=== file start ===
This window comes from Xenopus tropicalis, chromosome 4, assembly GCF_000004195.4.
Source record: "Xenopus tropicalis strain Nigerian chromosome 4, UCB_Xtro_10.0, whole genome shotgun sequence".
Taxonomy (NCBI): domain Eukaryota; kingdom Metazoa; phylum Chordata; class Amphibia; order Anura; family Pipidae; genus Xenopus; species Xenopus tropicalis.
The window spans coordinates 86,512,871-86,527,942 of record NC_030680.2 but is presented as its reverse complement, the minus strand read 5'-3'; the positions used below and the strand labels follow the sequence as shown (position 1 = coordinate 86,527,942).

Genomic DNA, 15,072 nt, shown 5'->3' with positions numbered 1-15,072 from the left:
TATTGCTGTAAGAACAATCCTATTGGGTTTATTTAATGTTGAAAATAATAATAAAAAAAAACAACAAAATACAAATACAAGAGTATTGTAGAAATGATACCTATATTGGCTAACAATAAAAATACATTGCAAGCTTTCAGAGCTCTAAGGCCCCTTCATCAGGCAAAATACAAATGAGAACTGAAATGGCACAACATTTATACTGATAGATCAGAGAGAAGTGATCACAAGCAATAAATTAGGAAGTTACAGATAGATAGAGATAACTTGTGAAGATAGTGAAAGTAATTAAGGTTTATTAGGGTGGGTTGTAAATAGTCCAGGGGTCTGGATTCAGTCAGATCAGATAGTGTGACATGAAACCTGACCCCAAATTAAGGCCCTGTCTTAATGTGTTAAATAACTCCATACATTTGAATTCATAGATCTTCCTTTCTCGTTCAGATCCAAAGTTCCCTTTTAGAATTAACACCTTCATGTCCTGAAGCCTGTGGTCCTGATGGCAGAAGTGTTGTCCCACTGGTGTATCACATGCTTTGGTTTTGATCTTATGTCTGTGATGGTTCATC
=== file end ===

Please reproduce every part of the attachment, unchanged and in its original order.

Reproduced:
This window comes from Xenopus tropicalis, chromosome 4, assembly GCF_000004195.4.
Source record: "Xenopus tropicalis strain Nigerian chromosome 4, UCB_Xtro_10.0, whole genome shotgun sequence".
Taxonomy (NCBI): domain Eukaryota; kingdom Metazoa; phylum Chordata; class Amphibia; order Anura; family Pipidae; genus Xenopus; species Xenopus tropicalis.
The window spans coordinates 86,512,871-86,527,942 of record NC_030680.2 but is presented as its reverse complement, the minus strand read 5'-3'; the positions used below and the strand labels follow the sequence as shown (position 1 = coordinate 86,527,942).

Genomic DNA, 15,072 nt, shown 5'->3' with positions numbered 1-15,072 from the left:
TATTGCTGTAAGAACAATCCTATTGGGTTTATTTAATGTTGAAAATAATAATAAAAAAAAACAACAAAATACAAATACAAGAGTATTGTAGAAATGATACCTATATTGGCTAACAATAAAAATACATTGCAAGCTTTCAGAGCTCTAAGGCCCCTTCATCAGGCAAAATACAAATGAGAACTGAAATGGCACAACATTTATACTGATAGATCAGAGAGAAGTGATCACAAGCAATAAATTAGGAAGTTACAGATAGATAGAGATAACTTGTGAAGATAGTGAAAGTAATTAAGGTTTATTAGGGTGGGTTGTAAATAGTCCAGGGGTCTGGATTCAGTCAGATCAGATAGTGTGACATGAAACCTGACCCCAAATTAAGGCCCTGTCTTAATGTGTTAAATAACTCCATACATTTGAATTCATAGATCTTCCTTTCTCGTTCAGATCCAAAGTTCCCTTTTAGAATTAACACCTTCATGTCCTGAAGCCTGTGGTCCTGATGGCAGAAGTGTTGTCCCACTGGTGTATCACATGCTTTGGTTTTGATCTTATGTCTGTGATGGTTCATC